Reducing The Burden Of Kidney Disease And Dialysis In Malaysia — Prof Lim Soo Kun

Managing diabetes early can improve the outcomes and reduce the burden of chronic kidney disease and dialysis in Malaysia.

In 2018, Malaysia recorded a diabetes prevalence of 16.8 per cent, afflicting approximately 3.6 million of the total adult population, making it the highest in the Western Pacific region.

By 2025, seven million Malaysians aged 18 years and older are expected to have diabetes mellitus, also known as type 2 diabetes.

The rise of diabetes in Malaysia is directly correlated with the rise of other chronic diseases, such as chronic kidney disease (CKD). Diabetics are 3.5 times more likely to develop CKD, an irreversible and progressive loss of kidney function.

Kidneys are crucial in removing toxins and waste products from the metabolism of food. They keep the blood clean and chemically balanced, regulate electrolyte levels, secrete several essential hormones, and keep the water level of the body constant.

Diabetes and high blood pressure (hypertension) are the most common causes of CKD in adults, contributing to almost 80 per cent of all cases.

Other risk factors include heart disease, obesity, a family history of CKD/kidney failure or inherited kidney disorders, past damage to the kidneys, and advanced age (more than 65 years old).

Data shows that about 15.48 per cent of Malaysians suffered from CKD in 2018, with nearly one in five (19.55 per cent) of them being afflicted with diabetes mellitus.

Progression Of Kidney Disease In Diabetics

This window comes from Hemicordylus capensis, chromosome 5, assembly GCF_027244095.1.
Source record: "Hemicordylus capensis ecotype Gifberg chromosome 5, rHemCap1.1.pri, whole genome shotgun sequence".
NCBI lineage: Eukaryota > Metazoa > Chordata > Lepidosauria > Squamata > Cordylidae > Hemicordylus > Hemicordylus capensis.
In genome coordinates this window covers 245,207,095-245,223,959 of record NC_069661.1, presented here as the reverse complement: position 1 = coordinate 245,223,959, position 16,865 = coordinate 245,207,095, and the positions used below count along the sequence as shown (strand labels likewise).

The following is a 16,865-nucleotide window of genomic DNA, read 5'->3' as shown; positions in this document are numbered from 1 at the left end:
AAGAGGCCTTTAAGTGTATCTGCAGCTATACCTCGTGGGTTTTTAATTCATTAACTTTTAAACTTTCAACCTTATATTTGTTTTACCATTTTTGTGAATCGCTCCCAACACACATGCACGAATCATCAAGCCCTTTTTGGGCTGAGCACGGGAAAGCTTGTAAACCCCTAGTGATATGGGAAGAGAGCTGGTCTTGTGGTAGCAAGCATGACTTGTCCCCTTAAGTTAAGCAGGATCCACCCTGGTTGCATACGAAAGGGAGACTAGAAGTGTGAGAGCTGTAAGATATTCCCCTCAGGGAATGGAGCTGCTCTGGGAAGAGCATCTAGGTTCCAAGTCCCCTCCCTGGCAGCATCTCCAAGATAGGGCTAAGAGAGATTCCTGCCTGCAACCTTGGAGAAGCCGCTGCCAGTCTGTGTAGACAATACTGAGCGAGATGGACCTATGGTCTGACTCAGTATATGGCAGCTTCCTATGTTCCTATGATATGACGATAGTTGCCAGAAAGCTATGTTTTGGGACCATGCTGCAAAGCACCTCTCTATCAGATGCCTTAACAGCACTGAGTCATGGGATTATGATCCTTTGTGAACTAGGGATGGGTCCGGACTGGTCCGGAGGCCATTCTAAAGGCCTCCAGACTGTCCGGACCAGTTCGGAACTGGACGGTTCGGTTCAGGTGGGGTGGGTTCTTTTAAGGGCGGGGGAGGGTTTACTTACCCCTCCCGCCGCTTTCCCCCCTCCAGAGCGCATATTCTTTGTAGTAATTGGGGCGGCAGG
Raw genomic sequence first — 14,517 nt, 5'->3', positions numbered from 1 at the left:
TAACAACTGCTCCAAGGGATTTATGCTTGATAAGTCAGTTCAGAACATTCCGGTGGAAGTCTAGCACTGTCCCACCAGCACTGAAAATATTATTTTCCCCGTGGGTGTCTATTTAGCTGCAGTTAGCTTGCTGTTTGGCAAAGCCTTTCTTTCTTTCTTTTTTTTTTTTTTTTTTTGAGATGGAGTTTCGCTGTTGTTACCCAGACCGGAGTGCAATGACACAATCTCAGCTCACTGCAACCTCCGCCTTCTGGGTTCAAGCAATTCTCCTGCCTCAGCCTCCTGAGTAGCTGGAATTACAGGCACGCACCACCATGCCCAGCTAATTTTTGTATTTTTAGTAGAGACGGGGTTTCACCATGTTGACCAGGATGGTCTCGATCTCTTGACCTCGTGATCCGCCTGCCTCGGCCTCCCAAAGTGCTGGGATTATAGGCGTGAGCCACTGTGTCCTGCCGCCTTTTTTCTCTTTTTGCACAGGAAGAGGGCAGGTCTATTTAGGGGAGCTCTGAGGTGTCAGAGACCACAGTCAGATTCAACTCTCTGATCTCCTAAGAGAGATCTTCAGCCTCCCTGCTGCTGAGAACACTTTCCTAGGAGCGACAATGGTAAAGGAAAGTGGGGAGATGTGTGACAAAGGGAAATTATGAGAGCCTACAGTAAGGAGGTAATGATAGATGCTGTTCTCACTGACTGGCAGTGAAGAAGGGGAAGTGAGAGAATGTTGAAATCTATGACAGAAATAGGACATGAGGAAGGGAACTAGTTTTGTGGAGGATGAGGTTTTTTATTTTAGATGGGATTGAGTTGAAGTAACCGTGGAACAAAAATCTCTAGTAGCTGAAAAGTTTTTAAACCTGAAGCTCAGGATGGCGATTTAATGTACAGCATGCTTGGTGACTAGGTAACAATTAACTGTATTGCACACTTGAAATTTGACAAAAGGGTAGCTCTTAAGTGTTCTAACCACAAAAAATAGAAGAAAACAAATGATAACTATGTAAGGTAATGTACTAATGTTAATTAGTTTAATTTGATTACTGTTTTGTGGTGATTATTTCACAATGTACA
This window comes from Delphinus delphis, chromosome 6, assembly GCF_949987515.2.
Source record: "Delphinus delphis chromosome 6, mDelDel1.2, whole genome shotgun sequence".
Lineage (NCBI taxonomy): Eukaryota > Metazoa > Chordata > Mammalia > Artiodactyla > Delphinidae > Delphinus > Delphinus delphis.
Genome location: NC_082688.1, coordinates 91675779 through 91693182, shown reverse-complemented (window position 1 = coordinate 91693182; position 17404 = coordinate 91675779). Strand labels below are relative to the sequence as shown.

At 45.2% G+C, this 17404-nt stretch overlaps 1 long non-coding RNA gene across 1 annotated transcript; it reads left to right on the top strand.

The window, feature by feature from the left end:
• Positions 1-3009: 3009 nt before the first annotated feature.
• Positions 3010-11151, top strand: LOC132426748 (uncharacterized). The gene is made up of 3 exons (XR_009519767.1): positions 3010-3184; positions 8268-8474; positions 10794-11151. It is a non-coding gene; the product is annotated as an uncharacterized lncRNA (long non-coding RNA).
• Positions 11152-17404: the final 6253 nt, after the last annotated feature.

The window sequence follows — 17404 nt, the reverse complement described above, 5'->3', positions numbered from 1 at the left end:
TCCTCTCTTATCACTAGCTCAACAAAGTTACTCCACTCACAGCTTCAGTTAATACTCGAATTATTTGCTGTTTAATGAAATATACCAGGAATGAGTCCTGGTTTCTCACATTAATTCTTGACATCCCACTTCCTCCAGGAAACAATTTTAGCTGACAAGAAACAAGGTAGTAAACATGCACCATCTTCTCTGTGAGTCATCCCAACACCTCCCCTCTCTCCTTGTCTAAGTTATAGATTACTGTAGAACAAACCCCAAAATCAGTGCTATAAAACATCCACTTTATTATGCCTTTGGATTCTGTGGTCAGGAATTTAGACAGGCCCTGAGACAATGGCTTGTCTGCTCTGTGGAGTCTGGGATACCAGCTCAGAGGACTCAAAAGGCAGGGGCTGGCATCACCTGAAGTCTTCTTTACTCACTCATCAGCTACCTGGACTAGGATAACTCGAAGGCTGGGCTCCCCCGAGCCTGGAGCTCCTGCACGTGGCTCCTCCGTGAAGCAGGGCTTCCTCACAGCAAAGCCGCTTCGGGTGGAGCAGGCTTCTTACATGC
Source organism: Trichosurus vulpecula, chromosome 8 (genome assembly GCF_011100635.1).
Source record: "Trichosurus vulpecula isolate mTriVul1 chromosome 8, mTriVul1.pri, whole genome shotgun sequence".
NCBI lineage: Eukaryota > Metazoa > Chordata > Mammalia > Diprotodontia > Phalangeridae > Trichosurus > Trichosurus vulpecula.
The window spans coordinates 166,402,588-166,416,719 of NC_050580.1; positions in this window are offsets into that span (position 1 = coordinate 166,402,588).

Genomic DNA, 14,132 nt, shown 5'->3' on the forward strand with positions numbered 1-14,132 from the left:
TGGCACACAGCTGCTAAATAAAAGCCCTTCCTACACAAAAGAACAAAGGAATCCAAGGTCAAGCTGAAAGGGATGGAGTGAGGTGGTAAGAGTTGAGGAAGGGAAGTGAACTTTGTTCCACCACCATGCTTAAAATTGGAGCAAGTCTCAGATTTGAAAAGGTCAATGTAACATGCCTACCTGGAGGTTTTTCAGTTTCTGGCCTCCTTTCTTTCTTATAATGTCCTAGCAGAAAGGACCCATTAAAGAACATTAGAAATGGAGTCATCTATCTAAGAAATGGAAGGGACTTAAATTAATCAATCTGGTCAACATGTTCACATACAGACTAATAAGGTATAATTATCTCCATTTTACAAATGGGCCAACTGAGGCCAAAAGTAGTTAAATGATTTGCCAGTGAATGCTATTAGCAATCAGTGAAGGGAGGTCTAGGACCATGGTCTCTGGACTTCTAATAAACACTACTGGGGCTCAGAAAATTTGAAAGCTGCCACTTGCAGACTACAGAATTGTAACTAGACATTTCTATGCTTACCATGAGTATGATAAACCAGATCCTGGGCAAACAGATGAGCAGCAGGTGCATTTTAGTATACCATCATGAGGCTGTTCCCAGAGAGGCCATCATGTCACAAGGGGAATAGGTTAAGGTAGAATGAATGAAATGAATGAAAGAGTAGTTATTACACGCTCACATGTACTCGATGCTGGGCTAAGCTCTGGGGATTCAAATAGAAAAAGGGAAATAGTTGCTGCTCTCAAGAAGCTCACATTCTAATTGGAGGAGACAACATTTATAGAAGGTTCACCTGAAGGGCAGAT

One of the main ways we assess kidney function is by using a glomerular filtration rate (GFR) test, which measures the kidney’s efficiency in filtering the body’s waste products.

GFR naturally declines in healthy individuals, at the rate of approximately 0.5 to 1 mL/min per year, after the age of 40. In patients with CKD, GFR declines much more rapidly.

A tell-tale sign of kidney damage is the presence of albumin in the urine (albuminuria), indicating the kidneys are leaking albumin or protein. A healthy adult should have a GFR which is over 90 (GFR > 90 mL/min/1.73m2) and without albumin or blood in the urine.

In individuals who have had diabetes for many years, the constantly high blood glucose levels cause damage to the blood vessels and tissues in the kidneys, affecting the organ’s filtrating functions.

Diabetes and high blood pressure can speed up the progression of CKD, so patients with CKD who have these comorbidities may experience rapid deterioration of kidney function, with GFR dropping by as much as 12 mL/min/ to 20 mL/min/ per year.

When Is Dialysis Required?

When a patient’s kidneys can no longer function normally, dialysis is required. A patient needs to undergo dialysis to survive and to support kidney function when GFR drops below 10mL/min.

Patients living with end-stage kidney failure must undergo regular haemodialysis sessions. Haemodialysis is not only inconvenient, with the patient having to undergo a four-hour session three times a week, but expensive and painful].

Currently, in Malaysia, each patient is estimated to spend upwards of RM29,000 to 33,600 per year on dialysis treatments, or even up to RM39,800 per year, depending on where and how often the patient has his or her sessions.